Stay away from anything
that obscures the place it is in.
There are no unsacred places;
There are only sacred places
And desecrated places.
―Wendell Berry, “How to Be a Poet”
The re-enchantment of the world is a core theme of practice for many Pagans. But the term re-enchantment presupposes that the world has become disenchanted, has somehow lost its mystery or spirit. On the contrary, it is we who have become disenchanted, not the world. The world is ever as it was: wild, wondrous, holy, changing. We have only to wake up from the “disenchantment of modern life,” as sociologist Max Weber calls it, pay attention to the world as it is, and practice as if we believe in its pervasive magic.
In Part 1 of this essay, I argued that sacred places are physically or culturally liminal, that their often striking appearances compel our attention, and that they are invested with story and ritual. Sacred places have the power to shake us into awareness. They are sites where it is easier to communicate with our Deep Self, places where something within us opens in response to something without. When we identify the sacred places in our local landscapes and reimagine our relationships with them, we re-enchant the grounds of our everyday lives. When we reimagine our relationships with the living land beneath our feet, we re-enchant and revitalize ourselves.
How do we reimagine our relationships with place? By seeking the liminal. By slowing down and submitting to wonder. By telling stories. By repeatedly showing up and performing ritual.
Seek the liminal.
Go outside every day, even when it’s uncomfortable. Find places where the elements interface in your part of the world, then ground, center, and observe. Mountainsides, shorelines, and the wood’s edge are good places to start. In the Hill Country of Central Texas, where I live, the karst caves are where you can hear earth whisper to air, the limestone creeks and springs where you can hear water talk to stone.
Keep noticing the edges, when you come back inside. Pause long enough to really notice the liminal space that is your home’s front door. T. Thorn Coyle, for example, describes how to establish “keys for remembrance,” short, simple habits of pausing and reconnecting with spiritual life throughout the day:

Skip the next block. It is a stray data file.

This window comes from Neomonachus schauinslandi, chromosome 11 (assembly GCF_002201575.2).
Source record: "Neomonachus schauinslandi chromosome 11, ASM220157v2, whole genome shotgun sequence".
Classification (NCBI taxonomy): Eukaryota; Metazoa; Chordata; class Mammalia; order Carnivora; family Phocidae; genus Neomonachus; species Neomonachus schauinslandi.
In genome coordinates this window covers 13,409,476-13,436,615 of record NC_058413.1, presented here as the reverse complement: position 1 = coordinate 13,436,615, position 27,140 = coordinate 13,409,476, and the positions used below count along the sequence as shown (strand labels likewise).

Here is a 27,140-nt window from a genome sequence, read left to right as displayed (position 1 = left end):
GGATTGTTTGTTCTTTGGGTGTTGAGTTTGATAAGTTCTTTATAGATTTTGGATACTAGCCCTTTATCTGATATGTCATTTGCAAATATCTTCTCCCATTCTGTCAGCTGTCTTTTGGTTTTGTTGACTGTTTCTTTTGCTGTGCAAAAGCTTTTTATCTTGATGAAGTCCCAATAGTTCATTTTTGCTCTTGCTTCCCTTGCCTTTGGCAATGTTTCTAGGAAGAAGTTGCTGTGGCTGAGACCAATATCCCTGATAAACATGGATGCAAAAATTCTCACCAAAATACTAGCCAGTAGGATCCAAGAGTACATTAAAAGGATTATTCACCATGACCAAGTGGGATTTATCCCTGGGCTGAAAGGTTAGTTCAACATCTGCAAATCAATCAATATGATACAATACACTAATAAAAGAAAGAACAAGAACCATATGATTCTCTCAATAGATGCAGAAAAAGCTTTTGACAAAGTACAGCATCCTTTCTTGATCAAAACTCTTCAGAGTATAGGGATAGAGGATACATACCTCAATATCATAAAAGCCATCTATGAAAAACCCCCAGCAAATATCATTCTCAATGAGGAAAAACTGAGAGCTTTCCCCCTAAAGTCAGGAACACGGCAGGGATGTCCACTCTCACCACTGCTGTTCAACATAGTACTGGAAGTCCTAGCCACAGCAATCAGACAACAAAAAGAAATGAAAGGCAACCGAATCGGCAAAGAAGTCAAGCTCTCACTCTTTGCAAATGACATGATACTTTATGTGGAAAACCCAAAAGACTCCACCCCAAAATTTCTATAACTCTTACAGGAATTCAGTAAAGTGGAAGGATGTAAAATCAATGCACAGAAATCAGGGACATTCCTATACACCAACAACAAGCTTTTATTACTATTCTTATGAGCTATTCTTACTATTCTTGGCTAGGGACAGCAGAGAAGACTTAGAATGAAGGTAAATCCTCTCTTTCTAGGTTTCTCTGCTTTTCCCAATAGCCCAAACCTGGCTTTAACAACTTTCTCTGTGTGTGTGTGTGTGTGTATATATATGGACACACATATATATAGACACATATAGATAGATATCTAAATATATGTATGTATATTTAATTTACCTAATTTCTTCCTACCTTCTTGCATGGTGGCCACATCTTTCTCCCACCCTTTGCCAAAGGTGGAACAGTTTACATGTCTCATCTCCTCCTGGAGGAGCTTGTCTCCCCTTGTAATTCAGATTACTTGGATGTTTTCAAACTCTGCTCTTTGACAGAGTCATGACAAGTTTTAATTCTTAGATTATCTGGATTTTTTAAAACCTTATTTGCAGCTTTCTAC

My most effective key is to pause and really notice every time I am about to put my hand on the doorknob. I will take a breath, look at the knob, feel my body, and let a calm space open up inside as I reach for and turn the knob. This can be done in about five seconds (22).
Liminal spaces are change embodied. Seek them out, and allow your physical place to turn the internal. Allow yourself to taste what it’s like to be between worlds.
Submit to wonder.
Two years ago, my daughter and I went for a walk along Walnut Creek. As we walked through a stand of Ashe juniper trees heavy with winter berries on our way to the creek, my daughter wondered out loud, “How wonderful would it be, if juniper berries could ring like bells?”
It was a spell that instantly broke my inattentive mind-trip of worry about unreal things happening elsewhere at other times. My daughter showed me how to submit to joy and wonder, and that moment, that place, became sacred. Children are often better and braver than adults about inhabiting their bodies in place, in the present moment. But we’re going to have to risk it, to dance, sing, and dream out loud where we are, if we want to re-enchant our relationship with the world.
What stories do people tell about the place where you live? Ask your oldest neighbors. Visit your local history museum or public library to find sources of information about the natural and cultural history of your area. Then become a story reteller. Reshape old stories, and seed new ones.
Also consider whose stories are told, and whose are appropriated or silenced in your area. Are there people and places that have been destroyed or hidden? Their stories must be told, too. Support, protect, and amplify their voices. May we commit ourselves to dismantling the systems of oppression that silenced them in the first place.
There are no spectator paths on the map to re-enchantment. Keep showing up at your sacred places and performing ritual. Grounding and centering and home base practice are straightforward, effective practices for opening yourself up to the magic of being-in-place. Celebrate sabbats at your nearest physical grove, instead of at metaphorical circles in your air-conditioned living room (guilty as charged), stop to pour libations at accidentally Pagan monuments, build and tend a land shrine.
It is we who either sacralize or desecrate a place with our behaviors. We protect our watershed, or we poison it. We pick up trash, or we throw it out the window. We observe and celebrate beauty, or we ignore it. The way we choose to relate with place matters most, in our search for meaning where we are. Our sacred places are, after all, only mirrors, reflecting back to us our own values, attitudes, and beliefs about the living world around us.
Seeking the liminal, submitting to wonder, telling stories, and performing regular, place-bound ritual are ways we can root our Pagan practice in sacred physical place. Our most local sacred places are as much within us as without. When we find and tend them, we re-enchant our relationship with the world.
Coyle, T. Thorn. Evolutionary Witchcraft. Penguin, 2004.
Weber, Max. “The Disenchantment of Modern Life.” From Max Weber: Essays in Sociology, translated and edited by H. H. Gerth and C. Wright Mills, Oxford University Press, 1946, pp. 129-156. www.yorku.ca/lfoster/2006-07/sosi3830/lectures/MaxWeber_TheDisenchantmentofModernLife.html. Accessed 12 Nov. 2017.